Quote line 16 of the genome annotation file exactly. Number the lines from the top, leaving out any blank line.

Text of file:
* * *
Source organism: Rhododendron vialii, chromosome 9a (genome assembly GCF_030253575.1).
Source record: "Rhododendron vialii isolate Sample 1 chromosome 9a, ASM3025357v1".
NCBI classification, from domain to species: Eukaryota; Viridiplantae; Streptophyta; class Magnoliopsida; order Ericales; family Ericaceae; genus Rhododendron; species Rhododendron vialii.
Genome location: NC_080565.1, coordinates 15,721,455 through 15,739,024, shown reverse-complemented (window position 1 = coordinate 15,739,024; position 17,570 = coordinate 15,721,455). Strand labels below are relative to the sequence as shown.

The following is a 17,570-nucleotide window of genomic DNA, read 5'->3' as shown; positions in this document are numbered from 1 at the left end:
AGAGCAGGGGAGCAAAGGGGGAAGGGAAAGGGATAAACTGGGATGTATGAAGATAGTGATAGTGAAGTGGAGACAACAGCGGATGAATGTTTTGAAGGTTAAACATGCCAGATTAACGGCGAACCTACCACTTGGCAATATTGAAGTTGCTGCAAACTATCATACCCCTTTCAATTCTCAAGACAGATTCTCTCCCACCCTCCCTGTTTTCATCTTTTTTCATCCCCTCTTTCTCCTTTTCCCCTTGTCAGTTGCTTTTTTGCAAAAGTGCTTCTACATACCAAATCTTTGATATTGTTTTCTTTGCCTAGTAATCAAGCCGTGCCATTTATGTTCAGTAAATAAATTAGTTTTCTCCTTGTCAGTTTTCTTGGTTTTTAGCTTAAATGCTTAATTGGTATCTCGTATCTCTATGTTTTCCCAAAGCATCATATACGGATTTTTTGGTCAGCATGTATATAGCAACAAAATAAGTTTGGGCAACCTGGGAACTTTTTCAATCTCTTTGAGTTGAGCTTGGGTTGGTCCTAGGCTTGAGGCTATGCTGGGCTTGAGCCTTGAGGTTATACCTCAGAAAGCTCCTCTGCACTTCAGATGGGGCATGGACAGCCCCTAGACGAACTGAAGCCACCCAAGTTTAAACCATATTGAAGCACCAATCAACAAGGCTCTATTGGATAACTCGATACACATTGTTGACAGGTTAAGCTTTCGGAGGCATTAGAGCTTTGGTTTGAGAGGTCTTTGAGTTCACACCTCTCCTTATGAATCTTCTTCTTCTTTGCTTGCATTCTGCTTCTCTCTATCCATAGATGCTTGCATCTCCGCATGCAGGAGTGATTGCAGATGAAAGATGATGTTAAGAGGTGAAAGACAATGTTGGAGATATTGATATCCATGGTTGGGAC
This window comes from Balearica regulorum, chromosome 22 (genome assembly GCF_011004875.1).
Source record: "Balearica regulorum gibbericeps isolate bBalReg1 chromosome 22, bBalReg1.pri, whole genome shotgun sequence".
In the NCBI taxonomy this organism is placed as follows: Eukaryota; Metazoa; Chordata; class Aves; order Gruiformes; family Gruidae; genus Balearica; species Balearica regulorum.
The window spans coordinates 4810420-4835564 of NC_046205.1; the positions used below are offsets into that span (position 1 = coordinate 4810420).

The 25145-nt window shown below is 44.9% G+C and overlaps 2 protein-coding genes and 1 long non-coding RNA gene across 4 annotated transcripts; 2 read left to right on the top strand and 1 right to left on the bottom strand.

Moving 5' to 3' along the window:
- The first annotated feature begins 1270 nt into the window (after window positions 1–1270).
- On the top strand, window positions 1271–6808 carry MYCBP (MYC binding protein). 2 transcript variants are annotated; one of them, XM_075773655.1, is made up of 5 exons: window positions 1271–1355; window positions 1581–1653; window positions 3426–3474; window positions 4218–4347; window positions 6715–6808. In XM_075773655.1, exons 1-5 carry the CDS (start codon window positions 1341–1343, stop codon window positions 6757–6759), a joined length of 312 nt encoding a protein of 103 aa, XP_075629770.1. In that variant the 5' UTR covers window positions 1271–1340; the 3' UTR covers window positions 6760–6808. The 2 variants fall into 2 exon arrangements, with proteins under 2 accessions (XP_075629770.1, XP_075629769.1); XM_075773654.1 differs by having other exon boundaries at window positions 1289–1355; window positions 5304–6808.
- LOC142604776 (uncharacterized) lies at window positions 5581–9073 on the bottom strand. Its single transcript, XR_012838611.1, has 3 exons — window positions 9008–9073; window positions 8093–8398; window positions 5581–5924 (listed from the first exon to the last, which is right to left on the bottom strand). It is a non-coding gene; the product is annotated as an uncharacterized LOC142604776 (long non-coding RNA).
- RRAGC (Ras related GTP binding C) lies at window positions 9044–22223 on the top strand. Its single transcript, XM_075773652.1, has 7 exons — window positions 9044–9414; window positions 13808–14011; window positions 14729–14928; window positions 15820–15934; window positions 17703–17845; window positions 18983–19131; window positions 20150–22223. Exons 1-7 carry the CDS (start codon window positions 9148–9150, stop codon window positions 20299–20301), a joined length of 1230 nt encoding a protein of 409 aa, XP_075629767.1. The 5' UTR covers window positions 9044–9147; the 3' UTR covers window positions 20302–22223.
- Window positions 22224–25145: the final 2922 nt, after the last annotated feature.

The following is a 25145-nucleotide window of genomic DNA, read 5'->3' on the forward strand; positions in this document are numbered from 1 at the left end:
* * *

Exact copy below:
- RRAGC (Ras related GTP binding C) lies at window positions 9044–22223 on the top strand. Its single transcript, XM_075773652.1, has 7 exons — window positions 9044–9414; window positions 13808–14011; window positions 14729–14928; window positions 15820–15934; window positions 17703–17845; window positions 18983–19131; window positions 20150–22223. Exons 1-7 carry the CDS (start codon window positions 9148–9150, stop codon window positions 20299–20301), a joined length of 1230 nt encoding a protein of 409 aa, XP_075629767.1. The 5' UTR covers window positions 9044–9147; the 3' UTR covers window positions 20302–22223.